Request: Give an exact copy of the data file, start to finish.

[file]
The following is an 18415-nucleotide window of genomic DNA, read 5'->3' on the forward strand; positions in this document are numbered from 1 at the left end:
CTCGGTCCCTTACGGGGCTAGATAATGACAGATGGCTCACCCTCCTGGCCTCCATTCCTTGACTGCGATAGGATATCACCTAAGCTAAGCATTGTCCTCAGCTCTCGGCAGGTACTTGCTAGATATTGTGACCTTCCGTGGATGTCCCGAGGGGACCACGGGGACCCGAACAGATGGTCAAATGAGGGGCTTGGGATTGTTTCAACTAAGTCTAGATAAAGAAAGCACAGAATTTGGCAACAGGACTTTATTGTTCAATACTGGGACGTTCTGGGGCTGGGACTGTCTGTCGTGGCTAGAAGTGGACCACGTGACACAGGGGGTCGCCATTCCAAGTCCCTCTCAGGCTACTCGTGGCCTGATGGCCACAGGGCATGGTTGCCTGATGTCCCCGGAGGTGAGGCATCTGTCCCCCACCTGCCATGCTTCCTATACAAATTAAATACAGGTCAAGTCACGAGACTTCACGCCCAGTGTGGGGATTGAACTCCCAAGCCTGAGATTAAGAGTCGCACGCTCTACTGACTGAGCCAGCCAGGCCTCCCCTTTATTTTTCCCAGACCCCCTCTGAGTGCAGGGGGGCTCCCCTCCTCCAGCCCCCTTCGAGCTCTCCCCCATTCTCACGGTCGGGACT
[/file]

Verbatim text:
The following is an 18415-nucleotide window of genomic DNA, read 5'->3' on the forward strand; positions in this document are numbered from 1 at the left end:
CTCGGTCCCTTACGGGGCTAGATAATGACAGATGGCTCACCCTCCTGGCCTCCATTCCTTGACTGCGATAGGATATCACCTAAGCTAAGCATTGTCCTCAGCTCTCGGCAGGTACTTGCTAGATATTGTGACCTTCCGTGGATGTCCCGAGGGGACCACGGGGACCCGAACAGATGGTCAAATGAGGGGCTTGGGATTGTTTCAACTAAGTCTAGATAAAGAAAGCACAGAATTTGGCAACAGGACTTTATTGTTCAATACTGGGACGTTCTGGGGCTGGGACTGTCTGTCGTGGCTAGAAGTGGACCACGTGACACAGGGGGTCGCCATTCCAAGTCCCTCTCAGGCTACTCGTGGCCTGATGGCCACAGGGCATGGTTGCCTGATGTCCCCGGAGGTGAGGCATCTGTCCCCCACCTGCCATGCTTCCTATACAAATTAAATACAGGTCAAGTCACGAGACTTCACGCCCAGTGTGGGGATTGAACTCCCAAGCCTGAGATTAAGAGTCGCACGCTCTACTGACTGAGCCAGCCAGGCCTCCCCTTTATTTTTCCCAGACCCCCTCTGAGTGCAGGGGGGCTCCCCTCCTCCAGCCCCCTTCGAGCTCTCCCCCATTCTCACGGTCGGGACT